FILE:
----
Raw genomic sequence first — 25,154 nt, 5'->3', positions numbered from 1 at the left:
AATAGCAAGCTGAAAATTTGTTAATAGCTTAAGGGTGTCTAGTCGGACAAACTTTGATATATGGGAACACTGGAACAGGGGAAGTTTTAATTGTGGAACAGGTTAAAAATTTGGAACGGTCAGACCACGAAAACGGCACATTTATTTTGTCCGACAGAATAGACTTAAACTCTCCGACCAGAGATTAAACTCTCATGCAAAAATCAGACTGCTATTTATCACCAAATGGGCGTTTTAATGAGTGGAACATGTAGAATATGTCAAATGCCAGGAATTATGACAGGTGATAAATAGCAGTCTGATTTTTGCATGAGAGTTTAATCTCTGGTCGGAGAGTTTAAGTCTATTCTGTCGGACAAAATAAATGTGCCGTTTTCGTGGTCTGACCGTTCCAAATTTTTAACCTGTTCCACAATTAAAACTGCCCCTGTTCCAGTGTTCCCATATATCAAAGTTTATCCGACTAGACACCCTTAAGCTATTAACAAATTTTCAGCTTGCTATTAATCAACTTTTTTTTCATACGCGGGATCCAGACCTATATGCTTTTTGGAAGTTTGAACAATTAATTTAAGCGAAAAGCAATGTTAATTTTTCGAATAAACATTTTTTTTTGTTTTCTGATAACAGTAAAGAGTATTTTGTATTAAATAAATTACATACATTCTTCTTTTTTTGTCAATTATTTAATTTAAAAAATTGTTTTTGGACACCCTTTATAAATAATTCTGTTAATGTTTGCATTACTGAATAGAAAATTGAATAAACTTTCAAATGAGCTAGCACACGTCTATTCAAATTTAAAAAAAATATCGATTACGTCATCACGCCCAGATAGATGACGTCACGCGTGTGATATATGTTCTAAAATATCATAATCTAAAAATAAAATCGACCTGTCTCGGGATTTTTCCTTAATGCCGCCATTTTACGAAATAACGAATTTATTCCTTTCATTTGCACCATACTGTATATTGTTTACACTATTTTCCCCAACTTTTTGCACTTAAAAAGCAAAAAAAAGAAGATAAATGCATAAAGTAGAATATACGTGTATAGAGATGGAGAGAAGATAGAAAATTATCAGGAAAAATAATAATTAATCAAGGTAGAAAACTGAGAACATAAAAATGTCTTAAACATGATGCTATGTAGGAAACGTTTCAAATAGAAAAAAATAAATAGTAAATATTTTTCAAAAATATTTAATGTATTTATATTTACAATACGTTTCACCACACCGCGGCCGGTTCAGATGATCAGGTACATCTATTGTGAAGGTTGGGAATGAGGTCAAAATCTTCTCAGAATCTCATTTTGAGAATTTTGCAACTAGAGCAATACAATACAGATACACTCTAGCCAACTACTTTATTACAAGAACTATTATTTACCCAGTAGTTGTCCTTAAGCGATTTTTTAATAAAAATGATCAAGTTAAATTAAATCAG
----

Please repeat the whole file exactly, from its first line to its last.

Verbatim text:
Raw genomic sequence first — 25,154 nt, 5'->3', positions numbered from 1 at the left:
AATAGCAAGCTGAAAATTTGTTAATAGCTTAAGGGTGTCTAGTCGGACAAACTTTGATATATGGGAACACTGGAACAGGGGAAGTTTTAATTGTGGAACAGGTTAAAAATTTGGAACGGTCAGACCACGAAAACGGCACATTTATTTTGTCCGACAGAATAGACTTAAACTCTCCGACCAGAGATTAAACTCTCATGCAAAAATCAGACTGCTATTTATCACCAAATGGGCGTTTTAATGAGTGGAACATGTAGAATATGTCAAATGCCAGGAATTATGACAGGTGATAAATAGCAGTCTGATTTTTGCATGAGAGTTTAATCTCTGGTCGGAGAGTTTAAGTCTATTCTGTCGGACAAAATAAATGTGCCGTTTTCGTGGTCTGACCGTTCCAAATTTTTAACCTGTTCCACAATTAAAACTGCCCCTGTTCCAGTGTTCCCATATATCAAAGTTTATCCGACTAGACACCCTTAAGCTATTAACAAATTTTCAGCTTGCTATTAATCAACTTTTTTTTCATACGCGGGATCCAGACCTATATGCTTTTTGGAAGTTTGAACAATTAATTTAAGCGAAAAGCAATGTTAATTTTTCGAATAAACATTTTTTTTTGTTTTCTGATAACAGTAAAGAGTATTTTGTATTAAATAAATTACATACATTCTTCTTTTTTTGTCAATTATTTAATTTAAAAAATTGTTTTTGGACACCCTTTATAAATAATTCTGTTAATGTTTGCATTACTGAATAGAAAATTGAATAAACTTTCAAATGAGCTAGCACACGTCTATTCAAATTTAAAAAAAATATCGATTACGTCATCACGCCCAGATAGATGACGTCACGCGTGTGATATATGTTCTAAAATATCATAATCTAAAAATAAAATCGACCTGTCTCGGGATTTTTCCTTAATGCCGCCATTTTACGAAATAACGAATTTATTCCTTTCATTTGCACCATACTGTATATTGTTTACACTATTTTCCCCAACTTTTTGCACTTAAAAAGCAAAAAAAAGAAGATAAATGCATAAAGTAGAATATACGTGTATAGAGATGGAGAGAAGATAGAAAATTATCAGGAAAAATAATAATTAATCAAGGTAGAAAACTGAGAACATAAAAATGTCTTAAACATGATGCTATGTAGGAAACGTTTCAAATAGAAAAAAATAAATAGTAAATATTTTTCAAAAATATTTAATGTATTTATATTTACAATACGTTTCACCACACCGCGGCCGGTTCAGATGATCAGGTACATCTATTGTGAAGGTTGGGAATGAGGTCAAAATCTTCTCAGAATCTCATTTTGAGAATTTTGCAACTAGAGCAATACAATACAGATACACTCTAGCCAACTACTTTATTACAAGAACTATTATTTACCCAGTAGTTGTCCTTAAGCGATTTTTTAATAAAAATGATCAAGTTAAATTAAATCAG